Kenneth Feinberg, the prominent attorney leading mediation efforts aimed at resolving thousands of Monsanto Roundup lawsuits recently told a German magazine that the effort is progressing “slowly, but steadily.”
In an interview with WirtschaftsWoche last Wednesday, Feinberg indicated the parties are currently working to clarify all justified claims alleging glyphosate, the active ingredient in the Monsanto Roundup line of weed killers, caused cancer.
Glyphosate, the most popular weed killer in the world, was declared a probable human carcinogen by the World Health Organization (WHO) in 2015, after an independent review linked occupational exposure to an increased risk of cancer, especially non-Hodgkin’s lymphoma and its various subtypes.
While Monsanto vehemently denied any link between glyphosate and cancer and mounted an aggressive campaign to discredit the WHO review, the declaration set off the current wave of litigation in the United States, where more than 42,000 Roundup lawsuits have been filed in state and federal courts around the country.
Bayer AG inherited the massive and costly litigation in June 2018, when it acquired Missouri-based Monsanto for $63 billion. Monsanto Roundup lawsuit trials got underway shortly after the acquisition was finalized.
Just two months later, a San Francisco Superior Court jury convened for the nation’s first Roundup cancer trial awarded $289 million in compensatory and punitive damages to a former school district groundskeeper who developed non-Hodgkin’s lymphoma following decades of exposure to glyphosate. Since then, two other California juries have ordered Bayer to pay $80 million and $2 billion to Roundup cancer plaintiffs.
Trial judges ultimately reduced all three Roundup lawsuit verdicts, after finding punitive damages exceeded California’s constitutional limits on such awards. But they ultimately upheld the juries’ findings that glyphosate was a substantial factor in the plaintiffs’ cancer.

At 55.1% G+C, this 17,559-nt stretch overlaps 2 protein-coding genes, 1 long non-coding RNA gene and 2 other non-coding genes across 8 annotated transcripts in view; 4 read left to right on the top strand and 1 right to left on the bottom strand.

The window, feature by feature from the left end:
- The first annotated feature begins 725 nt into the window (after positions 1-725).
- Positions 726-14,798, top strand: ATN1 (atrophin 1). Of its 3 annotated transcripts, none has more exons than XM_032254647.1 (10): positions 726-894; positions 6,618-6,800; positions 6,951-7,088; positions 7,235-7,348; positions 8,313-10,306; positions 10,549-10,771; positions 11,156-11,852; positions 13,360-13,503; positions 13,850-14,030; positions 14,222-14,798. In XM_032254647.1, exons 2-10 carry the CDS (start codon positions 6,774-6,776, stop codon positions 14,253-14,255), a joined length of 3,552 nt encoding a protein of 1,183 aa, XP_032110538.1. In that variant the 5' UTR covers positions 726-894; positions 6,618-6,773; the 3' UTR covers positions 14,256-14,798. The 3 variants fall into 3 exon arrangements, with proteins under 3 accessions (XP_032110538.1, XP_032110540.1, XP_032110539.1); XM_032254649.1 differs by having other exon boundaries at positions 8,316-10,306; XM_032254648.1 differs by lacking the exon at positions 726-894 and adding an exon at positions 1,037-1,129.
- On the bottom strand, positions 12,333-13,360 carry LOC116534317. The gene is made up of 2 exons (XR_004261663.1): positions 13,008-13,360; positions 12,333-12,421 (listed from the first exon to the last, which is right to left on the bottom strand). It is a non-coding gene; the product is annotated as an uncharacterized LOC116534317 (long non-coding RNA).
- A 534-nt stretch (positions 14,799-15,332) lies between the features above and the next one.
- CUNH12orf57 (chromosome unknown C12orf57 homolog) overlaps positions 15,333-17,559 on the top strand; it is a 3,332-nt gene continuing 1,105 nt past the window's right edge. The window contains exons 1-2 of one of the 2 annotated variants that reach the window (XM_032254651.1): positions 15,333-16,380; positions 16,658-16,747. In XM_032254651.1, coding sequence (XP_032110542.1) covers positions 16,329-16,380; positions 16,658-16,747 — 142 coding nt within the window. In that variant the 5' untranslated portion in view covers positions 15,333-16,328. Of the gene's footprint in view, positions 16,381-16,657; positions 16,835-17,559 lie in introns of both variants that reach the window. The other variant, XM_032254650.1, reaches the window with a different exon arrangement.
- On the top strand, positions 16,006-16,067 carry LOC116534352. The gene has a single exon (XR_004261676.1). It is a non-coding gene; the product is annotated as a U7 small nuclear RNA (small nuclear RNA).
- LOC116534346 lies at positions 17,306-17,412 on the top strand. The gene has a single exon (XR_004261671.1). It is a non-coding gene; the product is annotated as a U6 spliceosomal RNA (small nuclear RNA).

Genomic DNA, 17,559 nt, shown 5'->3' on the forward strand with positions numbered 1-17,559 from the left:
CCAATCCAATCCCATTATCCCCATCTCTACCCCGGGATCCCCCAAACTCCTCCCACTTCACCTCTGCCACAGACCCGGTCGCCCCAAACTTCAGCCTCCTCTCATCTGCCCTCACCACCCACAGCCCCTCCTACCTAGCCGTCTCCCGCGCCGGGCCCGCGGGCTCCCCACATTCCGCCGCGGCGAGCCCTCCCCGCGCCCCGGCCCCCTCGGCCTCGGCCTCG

Bayer is appealing the verdicts and has promised to continue its vigorous defense of Roundup lawsuits. However, the company’s CEO has also suggested he would consider an economically reasonable settlement to bring the litigation to an end.
Bayer has lost around 30% of its value since acquiring Monsanto, mostly due to the fallout from Roundup lawsuits. According to Bloomberg News, analysts estimate resolving all claims could could cost Bayer as much as $20 billion. Some investors have suggested any Monsanto Roundup settlement less than $10 billion would be worth it.
Kenneth Feinberg was tapped to lead the Roundup settlement talks over the summer. He has previously guided negotiations for other high-profile legal settlements, including the 9/11 Victims Compensation Fund, Deepwater Horizon oil spill claims, and the GM ignition switch litigation.
All remaining Monsanto Roundup trials scheduled for this rest of the year have been postponed to allow the parties to focus on mediation. However, at least a dozen cases could go before juries in 2020, when the first trial is set to get underway in February in the U.S. District Court, Northern District of California. Additional Monsanto Roundup trials are also on docket in various state courts, including Missouri, Montana and Hawaii, as well as federal courts in Nebraska, Illinois, and North Carolina.